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Ford on Commission’s work in 2015: The economy must come first

16 December 2014

Ford on Commission’s work in 2015: The economy must come first

The European Commission has today presented its Work Programme for 2015, the first of the new European Commission’s term of office. It prioritises 23 initiatives aimed at ‘big’ issues such as investment, the digital single market, energy security, migration and monetary union. However, the programme also proposes the withdrawal or amendment of 80 proposals.

The European Commission has today presented its Work Programme for 2015, the first of the new European Commission’s term of office. It prioritises 23 initiatives aimed at ‘big’ issues such as investment, the digital single market, energy security, migration and monetary union. However, the programme also proposes the withdrawal or amendment of 80 proposals.

Speaking shortly after the programme was published, the eurorealists’ European Conservatives and Reformists Group MEP Vicky Ford addressed the European Commission President Juncker and First Vice-President Timmermans. She argued that every action the commission takes must make it easier for businesses to thrive in Europe, which would in turn see higher living standards, an improved environment, opportunity and equality.

Mrs Ford coordinated a list of priority items that the ECR proposed for inclusion in the Work Programme. To read the submission go to: http://ecrgroup.eu/wp-content/uploads/2014/12/ECR-CWP-proposals-2015.pdf

Speaking in the parliament in Strasbourg, Mrs Ford said:

“We face unprecedented challenges; our economies are under pressure, our resources are under pressure, our security is under pressure. Europe needs to change. Commissioners you have talked about change – we need to see you deliver.

“We must build our economic strength. Yes we share wider objectives – higher living standards, the environment, opportunity, equality but we need strong economies to deliver this.

“The economy must come first. Every EU initiative should face a simple test: will it make it easier or harder for businesses to thrive?

“Too often the EU churns out new laws without thinking through the impact on growth, on small businesses, on innovation. This must stop.

“We should make our decisions based on evidence – Mr Juncker promised our group he’d keep a Chief Scientific Advisor. Please keep that promise!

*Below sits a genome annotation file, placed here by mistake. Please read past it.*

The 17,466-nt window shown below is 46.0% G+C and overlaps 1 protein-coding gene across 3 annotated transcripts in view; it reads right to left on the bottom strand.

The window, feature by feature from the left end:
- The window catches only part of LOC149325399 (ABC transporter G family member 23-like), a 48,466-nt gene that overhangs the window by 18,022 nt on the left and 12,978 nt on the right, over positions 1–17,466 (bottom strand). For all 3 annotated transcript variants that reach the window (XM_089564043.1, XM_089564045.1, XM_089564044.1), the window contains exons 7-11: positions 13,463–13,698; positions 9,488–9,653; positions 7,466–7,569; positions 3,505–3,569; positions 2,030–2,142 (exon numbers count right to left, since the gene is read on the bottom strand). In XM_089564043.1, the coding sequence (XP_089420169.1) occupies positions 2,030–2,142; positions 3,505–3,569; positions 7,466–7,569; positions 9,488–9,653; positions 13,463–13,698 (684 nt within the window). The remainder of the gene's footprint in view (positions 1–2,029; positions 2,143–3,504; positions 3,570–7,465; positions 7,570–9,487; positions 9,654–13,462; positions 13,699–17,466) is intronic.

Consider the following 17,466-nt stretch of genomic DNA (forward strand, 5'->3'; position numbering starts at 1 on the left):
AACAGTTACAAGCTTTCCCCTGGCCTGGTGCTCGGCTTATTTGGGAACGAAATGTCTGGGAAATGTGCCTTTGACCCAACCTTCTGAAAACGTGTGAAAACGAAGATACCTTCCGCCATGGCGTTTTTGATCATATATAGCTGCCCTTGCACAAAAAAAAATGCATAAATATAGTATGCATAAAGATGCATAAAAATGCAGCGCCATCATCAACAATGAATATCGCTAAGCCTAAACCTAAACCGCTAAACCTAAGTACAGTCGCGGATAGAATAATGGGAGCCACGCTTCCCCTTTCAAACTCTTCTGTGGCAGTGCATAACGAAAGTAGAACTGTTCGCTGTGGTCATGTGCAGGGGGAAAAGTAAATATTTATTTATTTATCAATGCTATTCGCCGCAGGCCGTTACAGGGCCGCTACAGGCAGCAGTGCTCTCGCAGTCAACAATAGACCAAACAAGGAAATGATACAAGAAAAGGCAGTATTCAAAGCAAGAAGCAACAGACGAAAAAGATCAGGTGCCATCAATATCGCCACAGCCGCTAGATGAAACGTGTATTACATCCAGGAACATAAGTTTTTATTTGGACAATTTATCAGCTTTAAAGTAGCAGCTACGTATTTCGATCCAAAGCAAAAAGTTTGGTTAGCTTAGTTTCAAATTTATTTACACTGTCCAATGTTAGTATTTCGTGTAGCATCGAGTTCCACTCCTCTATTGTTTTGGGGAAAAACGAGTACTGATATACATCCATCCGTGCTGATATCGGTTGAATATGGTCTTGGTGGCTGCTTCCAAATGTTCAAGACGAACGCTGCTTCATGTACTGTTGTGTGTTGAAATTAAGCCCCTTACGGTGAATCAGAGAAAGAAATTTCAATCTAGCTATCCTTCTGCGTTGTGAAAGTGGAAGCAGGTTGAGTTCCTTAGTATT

“Instead of focusing on yet more new laws we should make sure the existing ones work. And if they don’t work then we must change them. The last Commission promised to remove burdens – will this new team keep the promise? Will you set a target for cutting red tape – and then stick to it?

“We need to focus on growth – the single market in energy and services and new public procurement rules should reduce costs and help growth. Let’s deliver those changes.

“In 2015 we want to look forward to 2050 and not back to the 1950s. We need vibrant digital markets, conditions that let industries succeed and increasing external trade too. If we do not conclude a deep trade agreement with the US, we will be left-behind.

“We must unlock investment especially for small companies and infrastructure, investment built on private funds, on equity, not just on public debt.

“The crisis in public debt is not over. Budgetary stability is still key as are structural reforms. This does not mean centralising social and employment policies. Over-ruling national governments will risk even deeper resentment.

“And Commissioners, we can´t have one set of rules for public spending at home but another in Brussels. You must cut costs and waste from the EU budget and put the EU’s own finances in order.

“It’s because public services are stretched so the people of Europe have concerns about immigration that must be addressed. Yes, we must cooperate with third countries to tackle causes of migration, but serious actions must also be taken to stop abuses of the migration system both within the EU and from outside.

“Our Single market is meant to help businesses and consumers trade easily across 28 countries, not a bureaucratic one-size-fits-all monolith, stifling creativity, reducing competition, not red tape. This is our Reformist vision and we will work with those who share it.”

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